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Title: The Future of Transportation Electrification: Utility, Industry and Consumer Perspectives

Abstract

Electric vehicles (EVs) today are a small part of the U.S. transportation fleet. Technological advancements, automotive industry investments and state policies are driving increased transportation electrification. Bloomberg New Energy Finance projects that by 2040, 55 percent of new sales of automobiles worldwide will be EVs. Increased transportation demand for electricity will require additional investments in the distribution system and will impact the bulk power system as load profiles change. At the same time, managed EV charging and discharging can make more efficient use of distribution system assets and increase grid flexibility. EVs also hold promise for lowering transportation costs and reducing air emissions. Infrastructure needs to electrify transportation across the United States far exceed current investment plans by EV charging companies, the public sector and others. Utilities are building “make-ready” infrastructure to ease development of public charging stations and offering rates tailored for EVs, and some utilities are directly investing in charging stations. The growth of EVs raises a number of questions for policymakers and others: How much public charging infrastructure will be needed, where should it be built and when will it be used? What role should utilities play in developing the infrastructure, compared to EV charging companies?How shouldmore » charging infrastructure costs be allocated among utility customers? How should electricity rates be set to encourage efficient grid use and minimize negative grid impacts? How are states preparing for increasing electrification of the transportation sector? This report in the Future Electric Utility Regulation series from Berkeley Lab, tackles these questions and more. The report approaches the issues from three perspectives: utilities, the EV charging industry and consumers.« less

Authors:
 [1];  [2];  [3];  [3];  [3]
  1. Alliance for Transportation Electrification, Seattle, WA (United States)
  2. EVgo/Vision Ridge, Boulder, CO (United States)
  3. National Consumer Law Center (NCLC), Boston, MA (United States)
Publication Date:
Research Org.:
Lawrence Berkeley National Lab. (LBNL), Berkeley, CA (United States)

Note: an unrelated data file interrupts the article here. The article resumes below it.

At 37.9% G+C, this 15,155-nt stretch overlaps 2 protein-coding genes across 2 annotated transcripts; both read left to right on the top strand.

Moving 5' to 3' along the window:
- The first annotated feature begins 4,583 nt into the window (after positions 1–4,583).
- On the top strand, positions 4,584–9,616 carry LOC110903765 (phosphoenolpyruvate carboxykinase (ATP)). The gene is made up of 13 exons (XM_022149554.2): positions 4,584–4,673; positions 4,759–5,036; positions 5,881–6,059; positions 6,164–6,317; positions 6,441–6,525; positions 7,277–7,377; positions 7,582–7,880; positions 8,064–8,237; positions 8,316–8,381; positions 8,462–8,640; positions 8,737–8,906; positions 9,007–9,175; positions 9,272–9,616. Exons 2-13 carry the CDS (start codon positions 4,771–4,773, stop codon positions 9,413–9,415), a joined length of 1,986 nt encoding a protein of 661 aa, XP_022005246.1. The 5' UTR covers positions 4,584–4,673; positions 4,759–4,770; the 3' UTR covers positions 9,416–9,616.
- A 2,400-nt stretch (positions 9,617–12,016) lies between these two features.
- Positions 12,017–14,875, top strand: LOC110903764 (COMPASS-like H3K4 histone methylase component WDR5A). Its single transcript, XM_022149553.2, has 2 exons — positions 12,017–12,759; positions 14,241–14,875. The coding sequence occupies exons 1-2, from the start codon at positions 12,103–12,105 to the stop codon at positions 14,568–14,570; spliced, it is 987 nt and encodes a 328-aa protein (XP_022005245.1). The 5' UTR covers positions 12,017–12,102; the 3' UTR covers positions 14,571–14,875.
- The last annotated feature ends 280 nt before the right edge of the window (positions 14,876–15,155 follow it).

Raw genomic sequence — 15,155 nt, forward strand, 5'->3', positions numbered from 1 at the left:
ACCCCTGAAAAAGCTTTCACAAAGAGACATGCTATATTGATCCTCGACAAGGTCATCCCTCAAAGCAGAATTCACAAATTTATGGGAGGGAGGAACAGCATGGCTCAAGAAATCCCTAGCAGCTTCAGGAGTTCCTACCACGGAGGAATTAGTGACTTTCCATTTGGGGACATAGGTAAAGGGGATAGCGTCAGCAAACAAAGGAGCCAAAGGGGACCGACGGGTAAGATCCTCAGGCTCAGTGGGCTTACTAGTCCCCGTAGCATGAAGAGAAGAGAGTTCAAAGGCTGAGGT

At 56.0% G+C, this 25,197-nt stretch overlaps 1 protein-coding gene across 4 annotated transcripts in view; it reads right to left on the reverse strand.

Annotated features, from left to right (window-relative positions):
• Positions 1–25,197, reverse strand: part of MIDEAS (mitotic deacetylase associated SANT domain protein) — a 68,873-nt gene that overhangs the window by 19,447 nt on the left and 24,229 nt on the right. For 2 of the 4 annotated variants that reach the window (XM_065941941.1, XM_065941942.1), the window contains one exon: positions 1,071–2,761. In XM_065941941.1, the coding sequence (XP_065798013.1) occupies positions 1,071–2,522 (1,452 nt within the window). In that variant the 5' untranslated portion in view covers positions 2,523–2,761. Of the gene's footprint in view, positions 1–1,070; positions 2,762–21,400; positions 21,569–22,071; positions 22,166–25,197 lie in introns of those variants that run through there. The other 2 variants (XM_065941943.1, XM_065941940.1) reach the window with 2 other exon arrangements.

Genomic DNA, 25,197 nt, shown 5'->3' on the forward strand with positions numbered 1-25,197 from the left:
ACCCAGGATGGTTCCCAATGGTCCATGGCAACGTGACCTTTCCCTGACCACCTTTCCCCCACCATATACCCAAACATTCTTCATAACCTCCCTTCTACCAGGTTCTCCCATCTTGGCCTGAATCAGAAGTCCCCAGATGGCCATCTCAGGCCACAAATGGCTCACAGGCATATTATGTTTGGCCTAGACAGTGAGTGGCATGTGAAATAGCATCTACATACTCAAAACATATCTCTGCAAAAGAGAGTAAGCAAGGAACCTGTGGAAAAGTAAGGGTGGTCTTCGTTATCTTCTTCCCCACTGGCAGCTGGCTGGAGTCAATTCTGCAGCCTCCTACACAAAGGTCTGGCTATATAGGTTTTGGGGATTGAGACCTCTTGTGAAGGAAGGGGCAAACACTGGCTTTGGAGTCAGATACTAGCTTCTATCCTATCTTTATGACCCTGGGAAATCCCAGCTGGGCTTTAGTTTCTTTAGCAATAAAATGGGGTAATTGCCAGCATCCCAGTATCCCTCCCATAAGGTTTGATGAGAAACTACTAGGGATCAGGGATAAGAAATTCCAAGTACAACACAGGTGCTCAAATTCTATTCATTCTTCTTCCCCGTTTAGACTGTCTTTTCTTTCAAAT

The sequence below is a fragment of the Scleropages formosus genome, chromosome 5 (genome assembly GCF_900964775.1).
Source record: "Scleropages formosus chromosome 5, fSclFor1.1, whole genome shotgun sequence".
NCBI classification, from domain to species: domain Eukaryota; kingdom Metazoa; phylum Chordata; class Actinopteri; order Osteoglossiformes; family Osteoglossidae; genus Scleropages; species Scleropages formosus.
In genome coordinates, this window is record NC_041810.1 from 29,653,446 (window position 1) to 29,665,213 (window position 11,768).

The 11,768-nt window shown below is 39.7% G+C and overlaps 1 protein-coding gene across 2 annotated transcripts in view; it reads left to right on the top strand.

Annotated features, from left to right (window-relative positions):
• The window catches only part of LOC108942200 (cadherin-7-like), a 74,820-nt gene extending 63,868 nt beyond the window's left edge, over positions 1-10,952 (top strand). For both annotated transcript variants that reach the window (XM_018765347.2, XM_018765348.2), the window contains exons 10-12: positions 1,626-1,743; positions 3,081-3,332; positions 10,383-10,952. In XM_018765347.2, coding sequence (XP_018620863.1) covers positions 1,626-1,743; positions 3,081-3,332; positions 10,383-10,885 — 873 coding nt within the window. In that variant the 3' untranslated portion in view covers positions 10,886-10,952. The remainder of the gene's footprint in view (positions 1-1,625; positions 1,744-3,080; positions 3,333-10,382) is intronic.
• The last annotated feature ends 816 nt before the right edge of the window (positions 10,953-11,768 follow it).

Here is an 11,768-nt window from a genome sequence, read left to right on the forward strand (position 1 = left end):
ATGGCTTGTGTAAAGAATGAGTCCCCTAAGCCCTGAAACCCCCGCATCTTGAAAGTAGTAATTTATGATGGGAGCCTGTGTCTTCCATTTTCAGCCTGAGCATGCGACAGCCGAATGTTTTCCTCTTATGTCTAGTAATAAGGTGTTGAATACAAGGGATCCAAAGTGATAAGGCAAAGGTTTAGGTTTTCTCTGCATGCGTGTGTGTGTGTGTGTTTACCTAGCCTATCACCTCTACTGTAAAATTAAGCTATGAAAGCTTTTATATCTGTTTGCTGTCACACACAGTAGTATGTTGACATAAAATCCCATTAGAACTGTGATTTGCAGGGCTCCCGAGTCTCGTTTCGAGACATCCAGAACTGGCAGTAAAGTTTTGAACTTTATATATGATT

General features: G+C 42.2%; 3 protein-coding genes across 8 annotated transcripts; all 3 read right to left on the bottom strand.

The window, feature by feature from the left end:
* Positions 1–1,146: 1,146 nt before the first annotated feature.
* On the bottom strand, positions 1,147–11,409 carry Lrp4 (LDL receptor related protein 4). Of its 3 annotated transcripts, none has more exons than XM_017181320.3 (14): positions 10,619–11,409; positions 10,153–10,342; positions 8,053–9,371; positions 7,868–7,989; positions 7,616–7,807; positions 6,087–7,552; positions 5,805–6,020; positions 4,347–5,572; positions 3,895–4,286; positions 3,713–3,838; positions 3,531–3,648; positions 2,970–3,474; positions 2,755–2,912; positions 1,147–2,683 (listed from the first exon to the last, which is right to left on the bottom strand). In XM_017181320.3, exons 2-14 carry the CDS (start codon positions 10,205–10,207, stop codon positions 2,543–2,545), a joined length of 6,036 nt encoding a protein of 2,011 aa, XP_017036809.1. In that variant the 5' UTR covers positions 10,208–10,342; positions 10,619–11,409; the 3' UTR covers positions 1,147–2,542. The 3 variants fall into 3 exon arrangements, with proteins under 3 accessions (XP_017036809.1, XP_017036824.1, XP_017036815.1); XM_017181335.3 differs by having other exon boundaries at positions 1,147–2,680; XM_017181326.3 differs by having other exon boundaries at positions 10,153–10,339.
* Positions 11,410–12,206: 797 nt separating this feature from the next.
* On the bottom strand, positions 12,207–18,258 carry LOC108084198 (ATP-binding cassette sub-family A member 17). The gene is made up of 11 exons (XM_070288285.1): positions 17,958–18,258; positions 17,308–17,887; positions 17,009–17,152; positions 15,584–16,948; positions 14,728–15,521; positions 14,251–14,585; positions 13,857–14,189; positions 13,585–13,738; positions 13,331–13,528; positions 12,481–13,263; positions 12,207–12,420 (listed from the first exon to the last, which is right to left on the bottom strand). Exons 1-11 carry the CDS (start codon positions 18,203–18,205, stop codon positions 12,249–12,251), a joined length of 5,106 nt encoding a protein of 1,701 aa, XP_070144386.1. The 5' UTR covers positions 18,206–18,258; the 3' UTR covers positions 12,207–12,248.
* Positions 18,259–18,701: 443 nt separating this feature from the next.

Sponsoring Org.:
USDOE Office of Energy Efficiency and Renewable Energy (EERE)
OSTI Identifier:
1464173
DOE Contract Number:  
AC02-05CH11231
Resource Type:
Technical Report
Resource Relation:
Related Information: Future Electric Utility Regulation, Report No. 10
Country of Publication:
United States
Language:
English
Subject:
33 ADVANCED PROPULSION SYSTEMS; 29 ENERGY PLANNING, POLICY, AND ECONOMY

Citation Formats

Jones, Philip B., Levy, Jonathan, Bosco, Jeniifer, Howat, John, and Van Alst, John W. The Future of Transportation Electrification: Utility, Industry and Consumer Perspectives. United States: N. p., 2018. Web. doi:10.2172/1464173.
Jones, Philip B., Levy, Jonathan, Bosco, Jeniifer, Howat, John, & Van Alst, John W. The Future of Transportation Electrification: Utility, Industry and Consumer Perspectives. United States. doi:10.2172/1464173.
Jones, Philip B., Levy, Jonathan, Bosco, Jeniifer, Howat, John, and Van Alst, John W. Thu . "The Future of Transportation Electrification: Utility, Industry and Consumer Perspectives". United States. doi:10.2172/1464173. https://www.osti.gov/servlets/purl/1464173.
@article{osti_1464173,
title = {The Future of Transportation Electrification: Utility, Industry and Consumer Perspectives},
author = {Jones, Philip B. and Levy, Jonathan and Bosco, Jeniifer and Howat, John and Van Alst, John W.},
abstractNote = {Electric vehicles (EVs) today are a small part of the U.S. transportation fleet. Technological advancements, automotive industry investments and state policies are driving increased transportation electrification. Bloomberg New Energy Finance projects that by 2040, 55 percent of new sales of automobiles worldwide will be EVs. Increased transportation demand for electricity will require additional investments in the distribution system and will impact the bulk power system as load profiles change. At the same time, managed EV charging and discharging can make more efficient use of distribution system assets and increase grid flexibility. EVs also hold promise for lowering transportation costs and reducing air emissions. Infrastructure needs to electrify transportation across the United States far exceed current investment plans by EV charging companies, the public sector and others. Utilities are building “make-ready” infrastructure to ease development of public charging stations and offering rates tailored for EVs, and some utilities are directly investing in charging stations. The growth of EVs raises a number of questions for policymakers and others: How much public charging infrastructure will be needed, where should it be built and when will it be used? What role should utilities play in developing the infrastructure, compared to EV charging companies?How should charging infrastructure costs be allocated among utility customers? How should electricity rates be set to encourage efficient grid use and minimize negative grid impacts? How are states preparing for increasing electrification of the transportation sector? This report in the Future Electric Utility Regulation series from Berkeley Lab, tackles these questions and more. The report approaches the issues from three perspectives: utilities, the EV charging industry and consumers.},
doi = {10.2172/1464173},
journal = {},
number = ,
volume = ,
place = {United States},
year = {2018},
month = {8}
}

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